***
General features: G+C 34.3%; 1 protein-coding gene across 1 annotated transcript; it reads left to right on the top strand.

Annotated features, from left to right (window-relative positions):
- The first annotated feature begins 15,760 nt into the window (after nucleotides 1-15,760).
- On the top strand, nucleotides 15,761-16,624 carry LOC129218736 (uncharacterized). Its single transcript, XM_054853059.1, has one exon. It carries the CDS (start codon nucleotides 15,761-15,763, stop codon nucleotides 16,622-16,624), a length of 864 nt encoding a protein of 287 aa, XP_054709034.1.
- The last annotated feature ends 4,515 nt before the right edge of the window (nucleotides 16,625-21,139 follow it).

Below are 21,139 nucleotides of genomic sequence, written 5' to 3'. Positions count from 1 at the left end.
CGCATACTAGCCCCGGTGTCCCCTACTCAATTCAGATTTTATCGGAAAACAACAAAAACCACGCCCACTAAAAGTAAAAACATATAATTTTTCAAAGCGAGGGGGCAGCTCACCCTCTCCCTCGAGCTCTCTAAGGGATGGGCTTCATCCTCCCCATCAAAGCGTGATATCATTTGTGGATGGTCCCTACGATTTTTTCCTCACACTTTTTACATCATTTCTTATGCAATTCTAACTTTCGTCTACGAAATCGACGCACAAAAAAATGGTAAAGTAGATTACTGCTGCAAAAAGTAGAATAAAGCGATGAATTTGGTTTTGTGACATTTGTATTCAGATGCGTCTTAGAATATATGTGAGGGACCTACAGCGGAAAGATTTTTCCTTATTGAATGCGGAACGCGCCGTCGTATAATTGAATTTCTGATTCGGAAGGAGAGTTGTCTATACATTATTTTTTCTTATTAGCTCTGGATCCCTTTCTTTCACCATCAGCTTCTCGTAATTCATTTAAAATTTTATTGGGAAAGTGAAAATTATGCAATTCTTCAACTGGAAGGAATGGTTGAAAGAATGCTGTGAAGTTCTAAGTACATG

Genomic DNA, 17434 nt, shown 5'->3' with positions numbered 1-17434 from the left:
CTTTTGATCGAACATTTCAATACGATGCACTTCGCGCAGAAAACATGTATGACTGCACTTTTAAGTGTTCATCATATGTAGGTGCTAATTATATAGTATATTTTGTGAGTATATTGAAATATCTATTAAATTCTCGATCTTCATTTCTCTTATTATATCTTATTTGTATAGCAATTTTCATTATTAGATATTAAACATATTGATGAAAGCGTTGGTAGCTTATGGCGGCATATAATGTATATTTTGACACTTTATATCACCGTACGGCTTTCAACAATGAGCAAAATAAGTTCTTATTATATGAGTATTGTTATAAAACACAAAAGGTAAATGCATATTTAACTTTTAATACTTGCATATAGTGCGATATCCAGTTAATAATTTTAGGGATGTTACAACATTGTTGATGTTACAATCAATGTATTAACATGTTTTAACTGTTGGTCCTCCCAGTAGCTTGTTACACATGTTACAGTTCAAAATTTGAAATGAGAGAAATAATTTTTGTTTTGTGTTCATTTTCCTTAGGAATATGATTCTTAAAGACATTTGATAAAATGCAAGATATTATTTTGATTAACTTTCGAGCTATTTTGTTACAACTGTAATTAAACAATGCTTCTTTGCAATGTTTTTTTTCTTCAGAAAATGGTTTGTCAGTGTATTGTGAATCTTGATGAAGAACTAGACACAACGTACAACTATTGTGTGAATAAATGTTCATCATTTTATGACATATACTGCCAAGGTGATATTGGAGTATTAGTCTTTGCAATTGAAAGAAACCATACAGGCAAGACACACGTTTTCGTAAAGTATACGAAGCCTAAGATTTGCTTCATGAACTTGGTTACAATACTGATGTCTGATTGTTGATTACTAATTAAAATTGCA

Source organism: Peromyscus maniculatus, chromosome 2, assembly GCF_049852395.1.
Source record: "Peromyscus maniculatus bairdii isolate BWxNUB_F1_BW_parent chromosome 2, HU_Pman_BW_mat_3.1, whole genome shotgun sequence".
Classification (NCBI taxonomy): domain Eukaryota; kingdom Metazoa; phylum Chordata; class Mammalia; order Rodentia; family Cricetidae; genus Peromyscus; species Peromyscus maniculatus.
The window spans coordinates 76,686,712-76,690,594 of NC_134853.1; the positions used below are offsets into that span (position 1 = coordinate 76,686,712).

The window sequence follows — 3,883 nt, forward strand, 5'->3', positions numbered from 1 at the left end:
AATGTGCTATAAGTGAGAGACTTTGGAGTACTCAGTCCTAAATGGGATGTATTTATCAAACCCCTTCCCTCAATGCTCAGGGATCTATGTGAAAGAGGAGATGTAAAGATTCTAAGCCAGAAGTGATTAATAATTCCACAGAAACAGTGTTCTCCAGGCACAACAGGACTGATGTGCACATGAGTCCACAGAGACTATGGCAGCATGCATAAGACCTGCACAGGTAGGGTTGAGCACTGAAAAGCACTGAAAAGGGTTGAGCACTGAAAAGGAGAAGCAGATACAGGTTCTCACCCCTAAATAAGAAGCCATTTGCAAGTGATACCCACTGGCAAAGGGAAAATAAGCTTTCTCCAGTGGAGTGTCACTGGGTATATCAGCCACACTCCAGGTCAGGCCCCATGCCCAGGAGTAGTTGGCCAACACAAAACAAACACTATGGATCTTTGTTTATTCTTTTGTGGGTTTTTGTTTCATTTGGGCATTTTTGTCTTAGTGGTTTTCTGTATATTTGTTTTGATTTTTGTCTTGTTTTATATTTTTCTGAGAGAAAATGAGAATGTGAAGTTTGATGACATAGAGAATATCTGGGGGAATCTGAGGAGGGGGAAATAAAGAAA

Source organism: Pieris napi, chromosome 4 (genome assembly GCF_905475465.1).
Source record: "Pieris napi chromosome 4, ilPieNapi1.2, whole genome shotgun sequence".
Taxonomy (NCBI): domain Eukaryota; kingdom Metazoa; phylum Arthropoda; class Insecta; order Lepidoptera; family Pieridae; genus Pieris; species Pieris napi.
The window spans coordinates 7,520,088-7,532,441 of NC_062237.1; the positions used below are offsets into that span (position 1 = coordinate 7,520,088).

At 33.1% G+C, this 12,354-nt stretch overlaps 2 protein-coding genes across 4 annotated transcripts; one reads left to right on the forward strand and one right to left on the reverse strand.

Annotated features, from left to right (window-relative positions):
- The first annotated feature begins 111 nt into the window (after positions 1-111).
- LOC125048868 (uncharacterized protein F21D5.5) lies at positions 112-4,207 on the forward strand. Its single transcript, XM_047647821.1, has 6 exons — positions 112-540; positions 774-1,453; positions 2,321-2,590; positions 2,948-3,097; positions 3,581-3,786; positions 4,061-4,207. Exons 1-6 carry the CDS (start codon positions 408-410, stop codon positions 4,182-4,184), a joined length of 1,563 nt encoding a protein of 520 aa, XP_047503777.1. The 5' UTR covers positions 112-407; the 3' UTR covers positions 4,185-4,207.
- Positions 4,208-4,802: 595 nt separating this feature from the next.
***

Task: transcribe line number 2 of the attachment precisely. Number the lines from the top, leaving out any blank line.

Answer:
Annotated features, from left to right (window-relative positions):